From 1886, when its plot of land was purchased for $15, to 1987 when it closed, Rocky Glen Park was a source of joy and entertainment for generations of people in NEPA. Those old enough to have appreciated its amusements tell stories of its granduer.
Bob Savakinus, of Carbondale, and Shannon C. Keith, of Honesdale, co-directed a film about the fondly-remembered amusement park in 2009, and “Rocky Glen Park,” was so well received that the pair was motivated to continue their documentary work. The sequel to their first film, “Return to Rocky Glen” will premier at 1 p.m. Aug. 8 at Steamtown National Historic Site’s theater in Scranton. The film displays rarely seen images and video footage of the park, and includes interviews with people linked to the park as employees, patrons or relatives of owners, who elaborate on the original documentary.
Savakinus grew up in the late 1970s and remembers going to the park with his family and during school picnics. As he got older, and even after the park closed, he frequently heard people tell stories of the park, corroborating his positive recollections. However, it occurred to him the park’s oral history might be the only thing preserving its memory.
“I started thinking, you know, somebody really needs to do a film or a documentary about this history of Rlocky Glen,” Savakinus said.
Fearing one generation of Rocky Glen lovers would not be around much longer, Savakinus began work on the first film in 2008 with the intention of ushering its legacy into the minds and hearts of future generations.
In that same year, the history buff who was also president of the Anthracite Heritage Museum, worked with the Lackawanna Historical Society to secure a state marker honoring Rocky Glen Park as an important part of Pennsylvania history, especially that of blue-collar communities, as many industrial workers spent down time at the amusement park.
It was at the dedication for the marker that Savakinus, the researcher and networker for the films, met Keith, who would become the experienced film-producer and director with whom he would complete the first film and engage in the next.
Keith remembers being at Rocky Glen as a child, which she recalls as a magical place to which her Old Forge Elementary band director Bob Luhmkuhl introduced her. Taken there on a band trip, she said she remembers thinking, “Wow, this is so cool. I’m in the band, and we should be in school, but we’re here.”
The 2009 premier of “Rocky Glen Park” drew more people than the Historic Site’s 250-seat theater could hold, prompting several other showings and the directorial duo sold more than 3,000 copies of the film.
Since that success, they have been working on the second installment and are excited about the new insights it will provide, via old film reels and new interviews, as well as the production improvements they have made in accordance with feedback from the first documentary.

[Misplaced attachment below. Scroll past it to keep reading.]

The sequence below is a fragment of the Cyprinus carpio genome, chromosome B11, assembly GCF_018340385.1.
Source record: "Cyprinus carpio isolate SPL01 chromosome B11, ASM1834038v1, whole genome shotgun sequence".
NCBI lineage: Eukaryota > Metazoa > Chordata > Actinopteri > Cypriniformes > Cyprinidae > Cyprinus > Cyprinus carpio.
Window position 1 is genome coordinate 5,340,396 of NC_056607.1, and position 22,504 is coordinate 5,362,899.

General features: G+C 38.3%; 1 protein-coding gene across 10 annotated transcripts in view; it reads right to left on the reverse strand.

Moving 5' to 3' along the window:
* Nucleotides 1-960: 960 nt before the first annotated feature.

Savakinus said one outstanding source of information for the new film was Gretchen Sterling-Frey, the granddaughter of Ben Sterling, a park developer in the 1940s and owner of the park from 1951 to 1970. He was responsible for the building of the Million Dollar Roller Coaster, the construction of the Crystal Palace, which brought acts like Benny Goodman to the park and the conception of Ethnic Days, which celebrated the cultures represented in NEPA.
Sterling-Frey provided a more intimate insight into the family who owned the park for a period of time, including one picture that shows Sterling relaxing on a sofa in his office. In addition, Savakinus calls her testimony a legacy of the family and of the park.
Keith said the second film will have a bigger visual impact on the audience.
“You see less of what people say are the ‘talking heads,’ the people being interviewed, and more of this incredible footage that we’ve had the luxury of finding.”
Both Keith and Savakinus are passionate about the importance of preserving the history of Rocky Glen. Savakinus, who works in education, said, “I just love the idea that we’re telling a story to those generations that have missed out on Rocky Glen and now they have a chance to experience and live what Rocky Glen meant for over 100 years.”
After the premier, both directors will hold a short Q&A at a reception at the Lackawanna County Electric City Trolley Museum on the NHS grounds. Both are free and merchandise, including copies of the documentary, will be available for purchase.